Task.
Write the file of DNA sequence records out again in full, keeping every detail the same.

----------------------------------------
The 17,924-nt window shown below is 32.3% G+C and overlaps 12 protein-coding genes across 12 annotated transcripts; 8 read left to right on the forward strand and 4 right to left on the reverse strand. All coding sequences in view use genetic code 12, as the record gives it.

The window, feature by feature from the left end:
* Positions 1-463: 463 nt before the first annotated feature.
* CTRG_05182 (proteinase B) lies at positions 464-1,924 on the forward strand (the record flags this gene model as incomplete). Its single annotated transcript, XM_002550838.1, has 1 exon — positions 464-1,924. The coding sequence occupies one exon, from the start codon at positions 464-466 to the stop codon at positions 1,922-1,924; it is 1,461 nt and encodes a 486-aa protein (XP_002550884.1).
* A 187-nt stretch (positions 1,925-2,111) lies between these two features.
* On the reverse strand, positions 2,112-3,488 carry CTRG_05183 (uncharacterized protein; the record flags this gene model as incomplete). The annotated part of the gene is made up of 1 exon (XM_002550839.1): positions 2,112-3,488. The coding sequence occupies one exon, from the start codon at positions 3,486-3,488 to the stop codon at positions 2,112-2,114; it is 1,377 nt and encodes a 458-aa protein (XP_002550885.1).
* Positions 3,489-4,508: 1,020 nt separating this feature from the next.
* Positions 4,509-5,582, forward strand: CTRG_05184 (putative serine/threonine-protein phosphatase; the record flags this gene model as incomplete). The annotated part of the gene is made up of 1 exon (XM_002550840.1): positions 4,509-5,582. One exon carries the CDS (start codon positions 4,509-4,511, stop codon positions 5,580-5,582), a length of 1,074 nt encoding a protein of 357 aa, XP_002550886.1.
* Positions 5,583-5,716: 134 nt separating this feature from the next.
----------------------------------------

The 17,924-nt window shown below is 32.3% G+C and overlaps 12 protein-coding genes across 12 annotated transcripts; 8 read left to right on the forward strand and 4 right to left on the reverse strand. All coding sequences in view use genetic code 12, as the record gives it.

The window, feature by feature from the left end:
* Positions 1-463: 463 nt before the first annotated feature.
* CTRG_05182 (proteinase B) lies at positions 464-1,924 on the forward strand (the record flags this gene model as incomplete). Its single annotated transcript, XM_002550838.1, has 1 exon — positions 464-1,924. The coding sequence occupies one exon, from the start codon at positions 464-466 to the stop codon at positions 1,922-1,924; it is 1,461 nt and encodes a 486-aa protein (XP_002550884.1).
* A 187-nt stretch (positions 1,925-2,111) lies between these two features.
* On the reverse strand, positions 2,112-3,488 carry CTRG_05183 (uncharacterized protein; the record flags this gene model as incomplete). The annotated part of the gene is made up of 1 exon (XM_002550839.1): positions 2,112-3,488. The coding sequence occupies one exon, from the start codon at positions 3,486-3,488 to the stop codon at positions 2,112-2,114; it is 1,377 nt and encodes a 458-aa protein (XP_002550885.1).
* Positions 3,489-4,508: 1,020 nt separating this feature from the next.
* Positions 4,509-5,582, forward strand: CTRG_05184 (putative serine/threonine-protein phosphatase; the record flags this gene model as incomplete). The annotated part of the gene is made up of 1 exon (XM_002550840.1): positions 4,509-5,582. One exon carries the CDS (start codon positions 4,509-4,511, stop codon positions 5,580-5,582), a length of 1,074 nt encoding a protein of 357 aa, XP_002550886.1.
* Positions 5,583-5,716: 134 nt separating this feature from the next.